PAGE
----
Football: Arsenal's double downer

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The Independent Online
Arsenal . . . . . .0

Blackburn Rovers. .1

IN AN ugly and poorly controlled match, Blackburn Rovers yesterday completed an early-season double over Arsenal at Highbury, leaving them still aspiring to heights that no newly promoted club, however rich, should rightfully consider. It left Arsenal simply looking poor.

Since their visit to Ewood Park last month odd results had continued to beset this changing Arsenal side, and being the bookmakers' favourites has hardly helped. Conversely, Kenny Dalglish has had the sort of therapeutic month that he rarely enjoyed at Liverpool - success without injuries and his centre-forward confidently and reliably knocking in the goals. And, so far at least, he has not become embroiled in the sort of boardroom politics that keep a 'hands-on' manager away from the real job.

In theory Blackburn's task yesterday should have been fairly straightforward. They had attacking firepower and Arsenal's defence has been caught cold too often for it to be a coincidence. Also Arsenal elected not to have the intimidating Kevin Campbell in attack and brought in a 17-year- old, Ian Selley. Anders Limpar, injured playing for Sweden in midweek, is not considered suitable for the more hurly-burly games and would probably have been omitted yesterday even if fit as George Graham anticipated a rough affair. He was right. It was a raw match in which, not three minutes from the start, a long, piercing pass from the right by Ray Parlour brought Ian Wright possession as he moved into the penalty area. Kevin Moran risked all with an ugly tackle that felled Wright but made no impression on the referee.

Wright continued to be given a fearful hammering by the Blackburn central defenders, though at the other end Tony Adams gave as good as Wright got and the whole game progressively degenerated. John Jensen stood back a little and was capable of seeing the better openings amid the struggle of teams committed to unremitting pace and no backing down. Tony Dobson realised where danger lurked and took Jensen at the ankles, becoming one of the game's five bookings.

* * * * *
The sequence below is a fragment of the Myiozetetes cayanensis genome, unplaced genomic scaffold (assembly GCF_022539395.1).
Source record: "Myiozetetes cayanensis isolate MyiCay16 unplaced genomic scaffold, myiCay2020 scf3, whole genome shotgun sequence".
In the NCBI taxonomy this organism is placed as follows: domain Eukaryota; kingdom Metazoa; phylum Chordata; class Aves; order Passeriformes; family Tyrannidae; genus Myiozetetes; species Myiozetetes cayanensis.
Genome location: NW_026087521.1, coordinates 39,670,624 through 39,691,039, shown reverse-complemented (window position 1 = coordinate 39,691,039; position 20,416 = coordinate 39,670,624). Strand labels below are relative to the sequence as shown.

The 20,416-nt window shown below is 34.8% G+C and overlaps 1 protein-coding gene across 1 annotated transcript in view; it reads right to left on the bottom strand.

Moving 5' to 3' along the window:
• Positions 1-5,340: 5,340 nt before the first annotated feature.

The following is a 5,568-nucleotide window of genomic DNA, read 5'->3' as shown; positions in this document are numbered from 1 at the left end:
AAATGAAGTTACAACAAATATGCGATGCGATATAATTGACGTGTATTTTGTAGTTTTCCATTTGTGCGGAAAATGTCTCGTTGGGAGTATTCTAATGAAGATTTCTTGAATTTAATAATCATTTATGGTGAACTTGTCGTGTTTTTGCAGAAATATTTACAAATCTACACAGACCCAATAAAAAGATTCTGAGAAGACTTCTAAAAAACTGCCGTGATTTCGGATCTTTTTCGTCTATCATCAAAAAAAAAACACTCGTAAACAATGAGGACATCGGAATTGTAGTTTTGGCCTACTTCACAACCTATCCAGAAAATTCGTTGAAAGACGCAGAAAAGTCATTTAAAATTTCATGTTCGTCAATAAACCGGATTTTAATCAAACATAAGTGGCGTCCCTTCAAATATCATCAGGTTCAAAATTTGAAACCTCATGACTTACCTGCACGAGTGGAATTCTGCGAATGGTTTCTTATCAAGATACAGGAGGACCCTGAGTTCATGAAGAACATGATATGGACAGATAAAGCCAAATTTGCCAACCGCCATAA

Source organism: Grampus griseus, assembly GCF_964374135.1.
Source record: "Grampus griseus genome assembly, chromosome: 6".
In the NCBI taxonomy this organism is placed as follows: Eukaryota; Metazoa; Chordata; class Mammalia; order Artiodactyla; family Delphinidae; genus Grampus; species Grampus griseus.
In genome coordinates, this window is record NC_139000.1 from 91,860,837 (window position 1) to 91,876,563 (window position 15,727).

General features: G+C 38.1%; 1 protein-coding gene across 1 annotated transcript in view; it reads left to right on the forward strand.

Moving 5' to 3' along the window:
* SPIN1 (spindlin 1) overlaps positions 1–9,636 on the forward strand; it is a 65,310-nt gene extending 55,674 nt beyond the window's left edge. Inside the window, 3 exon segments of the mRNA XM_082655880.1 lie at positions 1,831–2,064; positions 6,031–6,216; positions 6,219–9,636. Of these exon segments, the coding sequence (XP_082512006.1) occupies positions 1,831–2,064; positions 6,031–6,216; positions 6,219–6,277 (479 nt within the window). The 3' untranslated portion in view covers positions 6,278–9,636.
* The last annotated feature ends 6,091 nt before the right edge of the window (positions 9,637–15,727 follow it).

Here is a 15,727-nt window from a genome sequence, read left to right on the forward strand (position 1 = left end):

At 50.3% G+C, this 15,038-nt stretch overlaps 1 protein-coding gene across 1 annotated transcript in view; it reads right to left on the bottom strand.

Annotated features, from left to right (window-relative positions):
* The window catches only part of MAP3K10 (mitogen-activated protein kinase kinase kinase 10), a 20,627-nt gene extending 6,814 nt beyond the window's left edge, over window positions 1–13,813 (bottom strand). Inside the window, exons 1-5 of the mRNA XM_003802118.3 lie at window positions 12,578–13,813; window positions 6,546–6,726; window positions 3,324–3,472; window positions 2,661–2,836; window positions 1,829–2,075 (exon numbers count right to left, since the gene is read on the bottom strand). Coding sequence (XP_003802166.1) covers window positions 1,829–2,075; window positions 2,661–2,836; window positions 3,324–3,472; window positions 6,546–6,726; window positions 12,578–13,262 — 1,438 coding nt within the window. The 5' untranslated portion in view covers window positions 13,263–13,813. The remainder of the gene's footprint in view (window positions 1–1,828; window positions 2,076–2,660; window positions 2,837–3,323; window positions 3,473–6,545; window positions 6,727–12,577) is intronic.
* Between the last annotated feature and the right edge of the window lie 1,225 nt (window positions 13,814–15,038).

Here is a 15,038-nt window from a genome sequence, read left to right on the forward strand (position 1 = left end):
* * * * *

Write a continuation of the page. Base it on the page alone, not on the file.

For anyone to make ground in possession was clearly going to be a matter of hurdling a barrage of damaging tackles. Shearer had precious few opportunities to turn since Adams was usually solidly on his back. Paul Merson bravely infiltrated from the left side and created a few good attacks but Wright and Alan Smith were always restricted by Blackburn's defensive ruggedness.

Scoring opportunities for Blackburn themselves were negligible. Arsenal pressed them back yet had only one clear first-half chance when Lee Dixon skied a hopeful ball deep towards Smith who, no doubt fearing another clattering tackle, volleyed haphazardly. Shearer might have done better but when he was allowed to run for what appeared to be an offside position, his nerve also failed and, similarly, he shot wide.

Here was another Premier League match with hardly more subtlety than a tank battle. Merson desperately tried to inject something more inventive but was not helped by fortune. Shortly after half-time he gracefully interrupted the incessant flow of barbarism by bending a splendid shot on to the top of the Blackburn crossbar. But in the way of this game, even he was soon made to look foolish. Wright had done well to twist and weave his way through tackles in the penalty area yet when the ball came free to Merson, with the goal at his mercy, he lifted a shot high over.

It was typical of the occasion that when a muddle occurred in the Blackburn defence following David May's stifled back pass, Parlour had most of the goal at which to aim but he, too, found the terracing a more inviting target. That sort of frustration only added to the general feeling of annoyance that always verged on anarchy. The referee seemed unable to grasp the nettle and astonished the home crowd when, after an offensive tackle by Jensen on Mike Newell, Shearer took it on himself to interfere, pushing Jensen. The referee took Jensen's name but only warned Shearer.

Shearer continued to be in the centre of the battle when he attempted to head in from almost on the Arsenal goal-line. He collided with David Seaman and spent a couple of minutes knocked out, probably dreaming of better days. Finally, after 70 minutes and against the stream, Blackburn took the lead when May slipped loose of Steve Bould on the far right side and centred for Newell to side-foot in.

Although Wright narrowly missed deflecting in a last-minute equaliser, in reality Arsenal, for all their pressure, were unfulfilled more because of their own lack of ideas than Blackburn's defensive strength.

Arsenal: D Seaman; L Dixon, N Winterburn, I Selley, S Bould, T Adams, J Jensen (S Morrow, 85 min), I Wright, A Smith, P Merson, R Parlour (K Campbell, 76 min). Sub not used: A Miller (gk). Manager: G Graham.

Blackburn Rovers: B Mimms; D May, T Dobson, T Sherwood, C Hendry, K Moran, S Ripley, M Atkins, A Shearer, M Newell, A Wright. Substitutes: C Price, R Wegerle, M Dickins (gk). Manager: K Dalglish.

Referee: M Reed (Birmingham).

Goals: M Newell (0-1, 70 min).

(Photograph omitted)